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J Athl Train. 2011 Sep-Oct;46(5):514-22.

Overcoming barriers to implementation of evidence-based practice concepts in athletic training education: perceptions of select educators.

Author information

1
Texas Christian University, TCU Box 297730, Fort Worth, TX 76129, USA. s.manspeaker@tcu.edu

Abstract

CONTEXT:

The need to include evidence-based practice (EBP) concepts in entry-level athletic training education is evident as the profession transitions toward using evidence to inform clinical decision making.

OBJECTIVE:

To evaluate athletic training educators' experience with implementation of EBP concepts in Commission on Accreditation of Athletic Training Education (CAATE)-accredited entry-level athletic training education programs in reference to educational barriers and strategies for overcoming these barriers.

DESIGN:

Qualitative interviews of emergent design with grounded theory.

SETTING:

Undergraduate CAATE-accredited athletic training education programs.

PATIENTS OR OTHER PARTICIPANTS:

Eleven educators (3 men, 8 women). The average number of years teaching was 14.73 ± 7.06.

DATA COLLECTION AND ANALYSIS:

Interviews were conducted to evaluate perceived barriers and strategies for overcoming these barriers to implementation of evidence-based concepts in the curriculum. Interviews were explored qualitatively through open and axial coding. Established themes and categories were triangulated and member checked to determine trustworthiness.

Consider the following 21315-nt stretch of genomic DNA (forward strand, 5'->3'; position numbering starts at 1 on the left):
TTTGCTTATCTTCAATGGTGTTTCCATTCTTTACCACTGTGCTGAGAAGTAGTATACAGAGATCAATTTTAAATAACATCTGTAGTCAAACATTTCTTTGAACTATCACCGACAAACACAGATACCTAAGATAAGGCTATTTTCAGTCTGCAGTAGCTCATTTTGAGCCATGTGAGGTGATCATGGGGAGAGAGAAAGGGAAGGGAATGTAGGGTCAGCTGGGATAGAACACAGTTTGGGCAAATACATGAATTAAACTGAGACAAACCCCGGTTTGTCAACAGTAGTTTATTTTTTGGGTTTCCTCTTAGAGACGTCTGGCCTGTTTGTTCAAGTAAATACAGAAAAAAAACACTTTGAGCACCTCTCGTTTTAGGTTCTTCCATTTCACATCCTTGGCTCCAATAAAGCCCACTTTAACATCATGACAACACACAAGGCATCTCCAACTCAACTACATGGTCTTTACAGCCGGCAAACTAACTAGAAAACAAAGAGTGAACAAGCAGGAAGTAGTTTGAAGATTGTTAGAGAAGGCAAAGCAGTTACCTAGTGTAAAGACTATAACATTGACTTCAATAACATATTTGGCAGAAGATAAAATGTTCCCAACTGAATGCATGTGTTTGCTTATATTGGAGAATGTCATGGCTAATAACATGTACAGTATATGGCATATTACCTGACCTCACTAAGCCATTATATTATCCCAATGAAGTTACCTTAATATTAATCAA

RESULTS:

Educators identified 3 categories of need for EBP instruction: respect for the athletic training profession, use of EBP as part of the decision-making toolbox, and third-party reimbursement. Barriers to incorporating EBP concepts included time, role strain, knowledge, and the gap between clinical and educational practices. Suggested strategies for surmounting barriers included identifying a starting point for inclusion and approaching inclusion from a faculty perspective.

CONCLUSIONS:

Educators must transition toward instruction of EBP, regardless of barriers present in their academic programs, in order to maintain progress with other health professions' clinical practices and educational standards. Because today's students are tomorrow's clinicians, we need to include EBP concepts in entry-level education to promote critical thinking, inspire potential research interest, and further develop the available body of knowledge in our growing clinical practice.

PMID:
22488139
PMCID:
PMC3418958
[Indexed for MEDLINE]
Free PMC Article
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